Around the holidays or any time of year, capturing memories by taking pictures of my kids is one of my favorite things to do, but I’m often less than satisfied with my photos. I use my phone, I use my point and shoot camera, and I even use my DSLR. I like some of my pictures most of the time.
If you’re like me, maybe you’ve wondered if there’s a magic trick or two to get those beautiful professional portraits you see of kids and families? I asked my friend Jon Anderson of Jon and Rach Photography in Arlington, Washington, if he could share some tips on how to take great photos of kids with any camera. Jon is a fun dad to three little girls, and with his lovely wife Rachel he’s made magic for families, grads, and brides with his beautiful photographs and easy, natural manner.
Jon recently took some photos of my twins. I’m still speechless — they’re wonderful and I’ll treasure them always. Here’s more from Jon about how you can take great photos of your kids, too.
(All photos courtesy of Jon Anderson.)
My father was a photographer. To this day I enjoy going home and pulling out albums and reminiscing on each special memory captured of my childhood. Being a photographer myself, I too am seeking to give this same gift to my children so that they can relive these fleeting moments.
I’m frequently asked for tips on taking children’s pictures. Here are five simple tips that will get you on your way to capturing beautiful, priceless moments of your ever-growing bundles of joy! Taking the time to go out with your children (and your camera!) will be moments that you will cherish forever.
1. Look for the light. Use it. Winter is upon us and as such, daylight is limited, if it appears at all. When you see the light, take your kids out in it. Sunlight this time of year, although rare, is so amazing when it does show it’s face! Light will also help your camera focus. A camera looks for contrasting elements when focusing.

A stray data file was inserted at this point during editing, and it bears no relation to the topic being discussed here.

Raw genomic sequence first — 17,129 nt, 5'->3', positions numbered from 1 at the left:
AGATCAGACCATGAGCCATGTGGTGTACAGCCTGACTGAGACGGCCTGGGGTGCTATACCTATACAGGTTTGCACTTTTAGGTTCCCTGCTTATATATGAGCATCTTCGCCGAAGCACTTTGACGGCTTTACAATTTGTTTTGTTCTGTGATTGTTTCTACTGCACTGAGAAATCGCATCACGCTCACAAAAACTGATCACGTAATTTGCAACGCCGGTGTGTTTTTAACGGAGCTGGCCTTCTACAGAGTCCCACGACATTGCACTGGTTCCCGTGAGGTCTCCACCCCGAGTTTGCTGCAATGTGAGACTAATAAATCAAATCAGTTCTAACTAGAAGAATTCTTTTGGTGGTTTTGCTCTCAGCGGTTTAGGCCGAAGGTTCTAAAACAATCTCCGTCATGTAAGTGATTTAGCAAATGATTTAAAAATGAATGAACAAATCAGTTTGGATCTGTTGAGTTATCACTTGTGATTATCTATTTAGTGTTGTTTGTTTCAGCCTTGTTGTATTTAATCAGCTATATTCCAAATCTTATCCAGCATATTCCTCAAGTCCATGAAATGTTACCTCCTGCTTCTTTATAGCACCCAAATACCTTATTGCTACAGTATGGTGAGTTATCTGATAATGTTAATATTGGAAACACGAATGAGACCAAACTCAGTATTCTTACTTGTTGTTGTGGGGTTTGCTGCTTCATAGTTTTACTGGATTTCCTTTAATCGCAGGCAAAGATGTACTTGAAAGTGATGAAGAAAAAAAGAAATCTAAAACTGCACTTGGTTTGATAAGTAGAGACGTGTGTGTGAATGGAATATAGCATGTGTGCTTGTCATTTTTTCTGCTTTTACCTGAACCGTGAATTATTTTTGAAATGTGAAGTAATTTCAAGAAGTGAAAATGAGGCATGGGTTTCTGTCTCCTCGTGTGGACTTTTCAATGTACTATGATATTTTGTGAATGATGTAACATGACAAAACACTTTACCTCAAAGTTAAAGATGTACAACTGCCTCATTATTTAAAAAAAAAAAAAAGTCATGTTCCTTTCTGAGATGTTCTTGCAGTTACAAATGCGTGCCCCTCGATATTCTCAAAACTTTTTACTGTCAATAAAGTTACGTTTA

2. Get down to their level. Not just literally (that too) but more importantly relate to them, read their character. e.g. say goofy things or act goofy, if that fits their character.
3. Get rid of the “cheese” smile. Find their natural smile (see tip 2). The classic “cheese” smile is so unnatural and everyone can tell it’s forced!
4. Relax. Kids relax when their parents relax. Set aside a specific time that is dedicated to you and your children. Turn off your phone!
5. Leave their element. Take your kids somewhere they haven’t been, and look for the light. You’ll be surprised how much fun you can have. It’s always exciting after an outing to come home and sit down together and look through all of the memories that we made that day.
Jon Anderson is a wedding and portrait photographer based out of Arlington, Washington, serving the greater Snohomish County area. He can be found at www.jonandrach.com
Thank you, Jon!
Jon’s editorial work makes some of my magazine articles look gorgeous, but here’s one of my very favorite Jon Anderson photos, a picture he took of my son at a nearby park. As a mom, I love photos of my kids that capture who they really are — this is my happy little boy, enjoying being outside.
About twin-mom.com and Linda Jenkins:
twin-mom.com is a blog about family life and travels in the Pacific Northwest, with some wish list finds just for moms, too. Follow Linda and her busy family as they enjoy close-to-home and accessible family fun.
Former attorney Linda Jenkins is a Pacific Northwest travel, food & wine, and lifestyle writer. Her work has appeared in magazines and newspapers including 425 Magazine, South Sound Magazine, NWLawyer, The Seattle Times, and The Tacoma News Tribune. Read more…
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